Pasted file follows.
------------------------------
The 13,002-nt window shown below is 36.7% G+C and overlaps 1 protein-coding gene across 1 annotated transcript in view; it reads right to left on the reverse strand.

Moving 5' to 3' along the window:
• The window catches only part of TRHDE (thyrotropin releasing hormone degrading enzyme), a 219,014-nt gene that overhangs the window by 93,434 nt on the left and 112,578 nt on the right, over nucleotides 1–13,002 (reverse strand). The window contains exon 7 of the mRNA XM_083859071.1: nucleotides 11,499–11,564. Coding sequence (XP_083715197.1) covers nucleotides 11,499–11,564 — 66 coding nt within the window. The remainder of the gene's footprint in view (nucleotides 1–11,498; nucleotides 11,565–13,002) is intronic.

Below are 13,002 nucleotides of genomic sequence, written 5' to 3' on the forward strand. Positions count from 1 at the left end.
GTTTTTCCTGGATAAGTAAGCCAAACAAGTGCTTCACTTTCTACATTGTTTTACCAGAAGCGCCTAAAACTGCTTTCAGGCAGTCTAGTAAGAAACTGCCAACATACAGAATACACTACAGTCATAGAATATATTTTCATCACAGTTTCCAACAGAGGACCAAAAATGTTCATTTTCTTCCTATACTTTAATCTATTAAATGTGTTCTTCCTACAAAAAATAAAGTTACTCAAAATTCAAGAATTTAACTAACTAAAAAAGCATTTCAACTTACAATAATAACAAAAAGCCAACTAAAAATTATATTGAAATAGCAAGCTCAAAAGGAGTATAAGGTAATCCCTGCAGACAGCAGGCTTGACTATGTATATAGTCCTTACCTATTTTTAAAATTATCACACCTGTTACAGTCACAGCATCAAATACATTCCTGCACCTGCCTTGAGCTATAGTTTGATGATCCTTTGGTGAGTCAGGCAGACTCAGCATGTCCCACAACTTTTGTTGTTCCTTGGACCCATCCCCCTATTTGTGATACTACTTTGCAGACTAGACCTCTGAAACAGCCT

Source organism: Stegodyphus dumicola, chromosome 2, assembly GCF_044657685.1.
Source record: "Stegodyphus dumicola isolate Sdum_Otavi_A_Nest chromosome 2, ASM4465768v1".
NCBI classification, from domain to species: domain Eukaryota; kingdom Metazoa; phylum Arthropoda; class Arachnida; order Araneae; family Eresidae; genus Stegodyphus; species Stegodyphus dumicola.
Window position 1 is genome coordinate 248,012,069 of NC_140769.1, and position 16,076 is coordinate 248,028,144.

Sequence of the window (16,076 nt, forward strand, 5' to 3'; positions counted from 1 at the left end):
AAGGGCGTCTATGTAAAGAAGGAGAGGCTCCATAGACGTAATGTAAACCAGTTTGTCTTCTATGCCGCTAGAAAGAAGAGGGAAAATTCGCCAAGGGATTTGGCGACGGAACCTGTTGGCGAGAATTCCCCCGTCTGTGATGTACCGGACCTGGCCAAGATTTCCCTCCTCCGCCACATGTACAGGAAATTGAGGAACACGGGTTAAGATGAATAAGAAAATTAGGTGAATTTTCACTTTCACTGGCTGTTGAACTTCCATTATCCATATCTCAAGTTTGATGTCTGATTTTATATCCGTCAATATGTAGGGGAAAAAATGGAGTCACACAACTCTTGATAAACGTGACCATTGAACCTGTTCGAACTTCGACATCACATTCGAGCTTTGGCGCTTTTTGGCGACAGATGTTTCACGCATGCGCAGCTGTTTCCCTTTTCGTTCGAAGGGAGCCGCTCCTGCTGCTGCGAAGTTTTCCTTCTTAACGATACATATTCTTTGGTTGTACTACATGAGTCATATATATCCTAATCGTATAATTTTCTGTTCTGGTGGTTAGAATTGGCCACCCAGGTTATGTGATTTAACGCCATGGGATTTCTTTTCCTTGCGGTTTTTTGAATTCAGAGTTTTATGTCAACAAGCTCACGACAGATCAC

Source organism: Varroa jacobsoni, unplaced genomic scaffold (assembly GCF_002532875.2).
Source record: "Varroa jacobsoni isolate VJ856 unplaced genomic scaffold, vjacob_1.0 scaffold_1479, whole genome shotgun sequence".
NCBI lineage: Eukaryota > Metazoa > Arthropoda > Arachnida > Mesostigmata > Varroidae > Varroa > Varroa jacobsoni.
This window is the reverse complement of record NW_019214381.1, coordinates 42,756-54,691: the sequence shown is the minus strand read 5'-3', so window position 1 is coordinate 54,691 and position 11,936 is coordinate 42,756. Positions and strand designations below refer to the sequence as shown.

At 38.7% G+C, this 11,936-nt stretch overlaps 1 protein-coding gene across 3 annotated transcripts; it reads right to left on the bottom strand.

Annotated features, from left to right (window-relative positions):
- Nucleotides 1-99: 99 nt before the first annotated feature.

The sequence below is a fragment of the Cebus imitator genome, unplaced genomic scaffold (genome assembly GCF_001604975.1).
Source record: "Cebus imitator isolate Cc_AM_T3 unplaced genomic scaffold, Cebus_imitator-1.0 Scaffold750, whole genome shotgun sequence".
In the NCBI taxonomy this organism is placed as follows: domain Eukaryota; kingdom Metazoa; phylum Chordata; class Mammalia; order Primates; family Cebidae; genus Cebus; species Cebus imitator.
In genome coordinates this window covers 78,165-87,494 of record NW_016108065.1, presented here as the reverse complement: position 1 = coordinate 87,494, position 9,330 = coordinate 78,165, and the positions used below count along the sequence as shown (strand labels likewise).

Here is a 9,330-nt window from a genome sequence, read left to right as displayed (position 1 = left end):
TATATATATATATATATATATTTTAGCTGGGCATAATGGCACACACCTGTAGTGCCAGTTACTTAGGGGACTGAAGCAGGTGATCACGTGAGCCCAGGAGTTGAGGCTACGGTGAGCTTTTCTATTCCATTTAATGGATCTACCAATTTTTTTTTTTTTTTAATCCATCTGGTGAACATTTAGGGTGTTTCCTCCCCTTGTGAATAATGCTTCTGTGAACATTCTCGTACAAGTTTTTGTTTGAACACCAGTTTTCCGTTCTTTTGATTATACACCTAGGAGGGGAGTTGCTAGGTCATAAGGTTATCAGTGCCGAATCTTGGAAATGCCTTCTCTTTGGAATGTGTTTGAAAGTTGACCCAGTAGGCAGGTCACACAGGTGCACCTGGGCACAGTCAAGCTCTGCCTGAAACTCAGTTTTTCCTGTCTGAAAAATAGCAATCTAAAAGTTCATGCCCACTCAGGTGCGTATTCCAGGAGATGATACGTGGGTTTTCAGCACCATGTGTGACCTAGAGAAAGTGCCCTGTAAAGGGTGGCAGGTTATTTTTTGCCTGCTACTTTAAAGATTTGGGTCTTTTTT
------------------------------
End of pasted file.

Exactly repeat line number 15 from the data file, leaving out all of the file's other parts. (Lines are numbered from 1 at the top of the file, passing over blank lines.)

This window is the reverse complement of record NW_019214381.1, coordinates 42,756-54,691: the sequence shown is the minus strand read 5'-3', so window position 1 is coordinate 54,691 and position 11,936 is coordinate 42,756. Positions and strand designations below refer to the sequence as shown.